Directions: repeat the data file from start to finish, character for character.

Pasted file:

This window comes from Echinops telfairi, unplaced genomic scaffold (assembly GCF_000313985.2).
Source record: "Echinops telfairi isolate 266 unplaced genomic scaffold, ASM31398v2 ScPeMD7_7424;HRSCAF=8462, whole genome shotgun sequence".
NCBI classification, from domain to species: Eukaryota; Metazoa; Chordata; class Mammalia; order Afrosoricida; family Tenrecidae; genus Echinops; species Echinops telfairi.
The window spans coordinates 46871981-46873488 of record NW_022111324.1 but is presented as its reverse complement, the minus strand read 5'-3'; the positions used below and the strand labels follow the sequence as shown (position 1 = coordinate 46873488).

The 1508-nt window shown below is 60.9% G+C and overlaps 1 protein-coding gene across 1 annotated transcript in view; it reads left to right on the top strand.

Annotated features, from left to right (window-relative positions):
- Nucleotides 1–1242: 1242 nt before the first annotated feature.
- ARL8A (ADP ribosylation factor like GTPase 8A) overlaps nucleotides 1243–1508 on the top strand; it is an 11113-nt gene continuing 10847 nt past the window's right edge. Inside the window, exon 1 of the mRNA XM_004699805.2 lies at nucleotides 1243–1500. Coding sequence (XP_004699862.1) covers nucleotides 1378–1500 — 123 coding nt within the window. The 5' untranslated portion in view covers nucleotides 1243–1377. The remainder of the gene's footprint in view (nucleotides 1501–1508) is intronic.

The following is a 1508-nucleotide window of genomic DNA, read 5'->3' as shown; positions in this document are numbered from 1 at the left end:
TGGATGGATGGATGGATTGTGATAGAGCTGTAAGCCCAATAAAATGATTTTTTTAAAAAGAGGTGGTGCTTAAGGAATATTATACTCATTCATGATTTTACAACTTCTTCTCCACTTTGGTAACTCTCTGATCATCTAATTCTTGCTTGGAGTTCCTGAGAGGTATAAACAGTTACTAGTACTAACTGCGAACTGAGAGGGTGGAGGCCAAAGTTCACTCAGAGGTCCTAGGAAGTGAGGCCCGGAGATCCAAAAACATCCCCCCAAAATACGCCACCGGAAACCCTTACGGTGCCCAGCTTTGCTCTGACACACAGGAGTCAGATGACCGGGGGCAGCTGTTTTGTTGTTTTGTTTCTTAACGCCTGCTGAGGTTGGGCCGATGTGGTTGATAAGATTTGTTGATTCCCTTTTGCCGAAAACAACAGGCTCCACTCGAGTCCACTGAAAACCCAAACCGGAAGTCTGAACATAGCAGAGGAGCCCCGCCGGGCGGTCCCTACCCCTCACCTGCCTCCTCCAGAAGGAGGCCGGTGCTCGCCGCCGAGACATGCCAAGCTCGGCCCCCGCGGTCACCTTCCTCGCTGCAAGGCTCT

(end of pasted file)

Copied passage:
This window comes from Echinops telfairi, unplaced genomic scaffold (assembly GCF_000313985.2).
Source record: "Echinops telfairi isolate 266 unplaced genomic scaffold, ASM31398v2 ScPeMD7_7424;HRSCAF=8462, whole genome shotgun sequence".
NCBI classification, from domain to species: Eukaryota; Metazoa; Chordata; class Mammalia; order Afrosoricida; family Tenrecidae; genus Echinops; species Echinops telfairi.
The window spans coordinates 46871981-46873488 of record NW_022111324.1 but is presented as its reverse complement, the minus strand read 5'-3'; the positions used below and the strand labels follow the sequence as shown (position 1 = coordinate 46873488).

The 1508-nt window shown below is 60.9% G+C and overlaps 1 protein-coding gene across 1 annotated transcript in view; it reads left to right on the top strand.

Annotated features, from left to right (window-relative positions):
- Nucleotides 1–1242: 1242 nt before the first annotated feature.
- ARL8A (ADP ribosylation factor like GTPase 8A) overlaps nucleotides 1243–1508 on the top strand; it is an 11113-nt gene continuing 10847 nt past the window's right edge. Inside the window, exon 1 of the mRNA XM_004699805.2 lies at nucleotides 1243–1500. Coding sequence (XP_004699862.1) covers nucleotides 1378–1500 — 123 coding nt within the window. The 5' untranslated portion in view covers nucleotides 1243–1377. The remainder of the gene's footprint in view (nucleotides 1501–1508) is intronic.

The following is a 1508-nucleotide window of genomic DNA, read 5'->3' as shown; positions in this document are numbered from 1 at the left end:
TGGATGGATGGATGGATTGTGATAGAGCTGTAAGCCCAATAAAATGATTTTTTTAAAAAGAGGTGGTGCTTAAGGAATATTATACTCATTCATGATTTTACAACTTCTTCTCCACTTTGGTAACTCTCTGATCATCTAATTCTTGCTTGGAGTTCCTGAGAGGTATAAACAGTTACTAGTACTAACTGCGAACTGAGAGGGTGGAGGCCAAAGTTCACTCAGAGGTCCTAGGAAGTGAGGCCCGGAGATCCAAAAACATCCCCCCAAAATACGCCACCGGAAACCCTTACGGTGCCCAGCTTTGCTCTGACACACAGGAGTCAGATGACCGGGGGCAGCTGTTTTGTTGTTTTGTTTCTTAACGCCTGCTGAGGTTGGGCCGATGTGGTTGATAAGATTTGTTGATTCCCTTTTGCCGAAAACAACAGGCTCCACTCGAGTCCACTGAAAACCCAAACCGGAAGTCTGAACATAGCAGAGGAGCCCCGCCGGGCGGTCCCTACCCCTCACCTGCCTCCTCCAGAAGGAGGCCGGTGCTCGCCGCCGAGACATGCCAAGCTCGGCCCCCGCGGTCACCTTCCTCGCTGCAAGGCTCT